The silence cut like a blade, quick and gut wrenching. Eleonora turned her head away, attempting to drown her thoughts in music. The flower offering grew more immense as women and children gathered one-by-one or two-by-two gifting florets and blossoms of every color upon the temple steps. Soon, the winter roses would be buried beneath the others, no more unique or remarkable than any of the wildflowers. A film of blue coated the floral offerings, a cool hue gifted from the moon. Eleonora had nearly allowed herself to forget she had a companion by her side until Jaime's quiet voice broke the silence.

"When I was little, my mother used to tell me it was bad luck to pick flowers after sunset," he said before he could stop himself. Jaime was so surprised such an intimate sentiment escape his lips that he blinked several times to make certain he was still in his right mind. Eleonora paused, equally surprised, before turning back to meet Jaime's eyes.

"Why?" she asked.

"She insisted the sun gave flowers life but the moon gave them their beauty," he said, and the memory felt so familiar that he could hear her voice speak the words. "A silly child's fable."

"Perhaps," she said with a quiet smile, looking back at the dancers, "but I am always sentimental to a good folklore. I think I will adhere to your mother's warning in the future. I could do without any more bad luck."

"I'm quite sure if she were alive today, she would care very little what hour your plucked tea roses from the gardens," he replied, shaking the memory loose until it fell and crumbled to the floor. "I don't know why I even mentioned it."

"It's funny what we do remember from our childhoods," said Eleonora, looking up at Jaime from the corner of her eye. "I don't recall the first time I rode a horse or the first sword I held, but what I remember more than my very own name is something my father used to say."

"And what, Stark, is that?" asked Jaime, noticing an eerie shadow in a distant alleyway glaring their way. He attempted to convince himself it was merely a random drunk with an eye for beauty.

"We had nights in the North, that were so cold the icy winds managed to breathe through stone. When I was very small, burrowed deep beneath a mound of animal skins and shivering still, I would ask my father how to fight the cold. And he would give me the same answer each night before bed until it became my lullaby. He would say, 'the only way to fight the cold is to be colder.'"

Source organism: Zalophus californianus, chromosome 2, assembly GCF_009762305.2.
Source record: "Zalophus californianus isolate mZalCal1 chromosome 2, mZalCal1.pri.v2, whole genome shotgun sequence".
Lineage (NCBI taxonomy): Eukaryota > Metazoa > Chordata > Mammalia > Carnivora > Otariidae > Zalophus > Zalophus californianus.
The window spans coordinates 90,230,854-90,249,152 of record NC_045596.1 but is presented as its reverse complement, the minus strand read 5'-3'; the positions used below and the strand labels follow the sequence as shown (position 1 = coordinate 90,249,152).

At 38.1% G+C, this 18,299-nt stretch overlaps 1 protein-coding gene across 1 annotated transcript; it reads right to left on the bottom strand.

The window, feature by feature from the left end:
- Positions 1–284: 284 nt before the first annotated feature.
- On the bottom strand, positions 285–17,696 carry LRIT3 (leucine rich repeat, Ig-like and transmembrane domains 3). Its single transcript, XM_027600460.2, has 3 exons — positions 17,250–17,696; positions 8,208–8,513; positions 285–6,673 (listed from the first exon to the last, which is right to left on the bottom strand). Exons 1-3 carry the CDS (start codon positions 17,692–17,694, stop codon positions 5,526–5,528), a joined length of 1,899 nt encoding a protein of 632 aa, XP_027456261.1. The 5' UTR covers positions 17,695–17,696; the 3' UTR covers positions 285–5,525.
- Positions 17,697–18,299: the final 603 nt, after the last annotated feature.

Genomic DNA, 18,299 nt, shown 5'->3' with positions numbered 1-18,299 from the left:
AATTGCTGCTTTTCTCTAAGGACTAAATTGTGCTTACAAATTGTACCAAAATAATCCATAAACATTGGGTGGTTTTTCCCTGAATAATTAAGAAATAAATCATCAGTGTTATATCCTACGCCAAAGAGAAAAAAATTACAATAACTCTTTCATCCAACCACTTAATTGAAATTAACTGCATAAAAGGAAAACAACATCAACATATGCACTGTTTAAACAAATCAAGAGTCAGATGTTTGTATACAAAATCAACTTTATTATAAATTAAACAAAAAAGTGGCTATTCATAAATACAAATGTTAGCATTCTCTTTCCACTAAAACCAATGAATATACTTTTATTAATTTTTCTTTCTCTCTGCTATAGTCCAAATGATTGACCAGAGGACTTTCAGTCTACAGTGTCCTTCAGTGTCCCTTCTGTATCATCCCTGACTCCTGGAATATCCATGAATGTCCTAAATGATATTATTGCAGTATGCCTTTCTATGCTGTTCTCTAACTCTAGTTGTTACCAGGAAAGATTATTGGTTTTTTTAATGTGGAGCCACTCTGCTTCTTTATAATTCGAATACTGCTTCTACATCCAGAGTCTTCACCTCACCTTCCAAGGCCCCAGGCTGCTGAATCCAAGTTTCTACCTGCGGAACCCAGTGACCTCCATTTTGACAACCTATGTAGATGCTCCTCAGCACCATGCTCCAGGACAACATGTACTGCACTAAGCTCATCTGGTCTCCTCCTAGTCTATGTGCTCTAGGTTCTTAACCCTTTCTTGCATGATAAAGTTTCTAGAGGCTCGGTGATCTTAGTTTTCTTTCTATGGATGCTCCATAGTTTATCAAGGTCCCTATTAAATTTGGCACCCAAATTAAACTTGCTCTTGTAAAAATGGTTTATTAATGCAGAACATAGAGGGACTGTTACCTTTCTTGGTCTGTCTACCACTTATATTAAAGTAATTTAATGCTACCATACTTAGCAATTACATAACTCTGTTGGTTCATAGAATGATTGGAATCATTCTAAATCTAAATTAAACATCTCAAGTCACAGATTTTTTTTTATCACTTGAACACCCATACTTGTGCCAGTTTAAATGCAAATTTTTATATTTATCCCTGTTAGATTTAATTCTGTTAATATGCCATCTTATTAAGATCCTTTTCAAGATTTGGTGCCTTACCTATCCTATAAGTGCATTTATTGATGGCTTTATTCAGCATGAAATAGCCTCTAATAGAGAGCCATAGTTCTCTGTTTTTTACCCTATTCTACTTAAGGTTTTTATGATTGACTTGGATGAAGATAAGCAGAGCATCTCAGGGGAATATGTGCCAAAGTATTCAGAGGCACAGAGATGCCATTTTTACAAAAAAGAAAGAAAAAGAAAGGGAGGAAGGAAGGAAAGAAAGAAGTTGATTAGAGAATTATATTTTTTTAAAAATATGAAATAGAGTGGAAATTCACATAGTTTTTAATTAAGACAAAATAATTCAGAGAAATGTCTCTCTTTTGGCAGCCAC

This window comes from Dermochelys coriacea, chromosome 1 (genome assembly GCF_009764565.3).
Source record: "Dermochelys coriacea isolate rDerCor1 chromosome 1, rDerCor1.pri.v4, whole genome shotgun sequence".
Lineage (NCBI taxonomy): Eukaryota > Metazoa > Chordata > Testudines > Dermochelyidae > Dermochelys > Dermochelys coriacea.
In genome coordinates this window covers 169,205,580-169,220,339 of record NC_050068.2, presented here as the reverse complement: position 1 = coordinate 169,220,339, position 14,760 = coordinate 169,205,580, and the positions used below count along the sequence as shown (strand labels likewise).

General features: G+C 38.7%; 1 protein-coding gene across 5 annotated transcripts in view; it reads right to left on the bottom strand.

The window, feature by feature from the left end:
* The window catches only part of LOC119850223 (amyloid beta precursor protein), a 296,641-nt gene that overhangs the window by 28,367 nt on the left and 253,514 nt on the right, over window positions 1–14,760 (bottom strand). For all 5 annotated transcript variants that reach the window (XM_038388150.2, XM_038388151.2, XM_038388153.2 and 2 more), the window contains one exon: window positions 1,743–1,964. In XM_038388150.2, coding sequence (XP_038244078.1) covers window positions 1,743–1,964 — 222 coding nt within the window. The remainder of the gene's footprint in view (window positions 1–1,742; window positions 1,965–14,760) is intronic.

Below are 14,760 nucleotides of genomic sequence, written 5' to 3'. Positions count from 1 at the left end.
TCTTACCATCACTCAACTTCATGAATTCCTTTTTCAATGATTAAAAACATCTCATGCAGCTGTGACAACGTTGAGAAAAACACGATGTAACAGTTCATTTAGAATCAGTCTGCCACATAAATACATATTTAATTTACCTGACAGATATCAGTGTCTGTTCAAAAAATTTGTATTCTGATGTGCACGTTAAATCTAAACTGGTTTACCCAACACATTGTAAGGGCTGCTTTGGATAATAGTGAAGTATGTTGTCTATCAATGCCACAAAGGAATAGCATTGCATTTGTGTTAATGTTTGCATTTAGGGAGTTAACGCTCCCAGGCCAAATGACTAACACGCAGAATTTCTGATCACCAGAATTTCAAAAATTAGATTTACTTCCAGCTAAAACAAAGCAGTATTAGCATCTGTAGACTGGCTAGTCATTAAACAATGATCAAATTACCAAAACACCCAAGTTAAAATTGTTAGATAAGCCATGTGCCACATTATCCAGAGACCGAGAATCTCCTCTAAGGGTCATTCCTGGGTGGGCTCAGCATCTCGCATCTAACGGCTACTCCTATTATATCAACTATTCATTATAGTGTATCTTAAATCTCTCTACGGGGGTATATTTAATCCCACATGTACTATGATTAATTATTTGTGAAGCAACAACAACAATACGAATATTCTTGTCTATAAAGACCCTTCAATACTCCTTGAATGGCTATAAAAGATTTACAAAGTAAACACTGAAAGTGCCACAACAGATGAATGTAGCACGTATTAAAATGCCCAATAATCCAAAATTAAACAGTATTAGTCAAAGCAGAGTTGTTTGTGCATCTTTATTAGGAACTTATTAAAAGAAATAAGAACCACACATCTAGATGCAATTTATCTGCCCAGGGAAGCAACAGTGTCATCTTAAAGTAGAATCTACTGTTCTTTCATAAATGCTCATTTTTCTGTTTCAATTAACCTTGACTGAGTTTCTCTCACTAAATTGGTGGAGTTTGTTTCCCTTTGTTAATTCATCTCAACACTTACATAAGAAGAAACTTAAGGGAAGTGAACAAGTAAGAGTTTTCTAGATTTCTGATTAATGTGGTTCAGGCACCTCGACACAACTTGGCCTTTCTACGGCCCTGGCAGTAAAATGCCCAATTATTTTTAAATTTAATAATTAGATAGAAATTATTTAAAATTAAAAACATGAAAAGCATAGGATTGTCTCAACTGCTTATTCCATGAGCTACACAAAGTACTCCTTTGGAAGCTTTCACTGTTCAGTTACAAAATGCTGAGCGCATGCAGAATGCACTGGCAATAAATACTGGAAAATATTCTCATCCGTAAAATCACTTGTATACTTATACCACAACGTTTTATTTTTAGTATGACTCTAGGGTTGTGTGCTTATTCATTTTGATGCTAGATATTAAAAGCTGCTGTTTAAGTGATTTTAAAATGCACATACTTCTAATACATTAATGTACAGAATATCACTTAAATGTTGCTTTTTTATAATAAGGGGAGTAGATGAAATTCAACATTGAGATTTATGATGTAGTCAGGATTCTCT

"Foolish Northern sentiment," said Jaime, scoffing. "The only way to fight the cold is with fire-"

"Ser?" A tiny voice interrupted Jaime's undoubtedly witty retort. A little girl, no older than Rickon, stood sheepishly two steps below them, cradling her small hands in front of her waist. She had muddy brown hair and big brown eyes, and wore a shy smile as quietly endearing as her dusty white dress. "Would you dance with me?"

Jaime opened his mouth but Eleonora had already removed his mug of ale from his hand and began pushing him to his feet, "he would be honored."

The little girl grinned, clasped her small hands around his calloused fingers and nearly dragged him into large group of dancers. He looked quite awkward at first, a giant compared to the mouse of a girl twirling about as he slowly swayed from side-to-side like a tree in the wind. Jaime looked back at Eleonora painfully as she extended her hand holding her mead as if to salute his dismal effort, an all too amused grin across her face. Jaime finally surrendered himself to the little girl and lifted her up onto his hip to spin her around to the music. Her cheeks grew red from laughing, as did Eleonora's, pleasantly surprised at Jaime's sudden willingness to join the festivities. When the song ended, Jaime set down the little girl who curtsied to him before he returned a bow. The music picked up again as he approached a smiling Eleonora once again. He paused for a moment before extending an open palm to her. She looked up at him with a confused expression, holding her mug of mead tighter between her palms before looking away.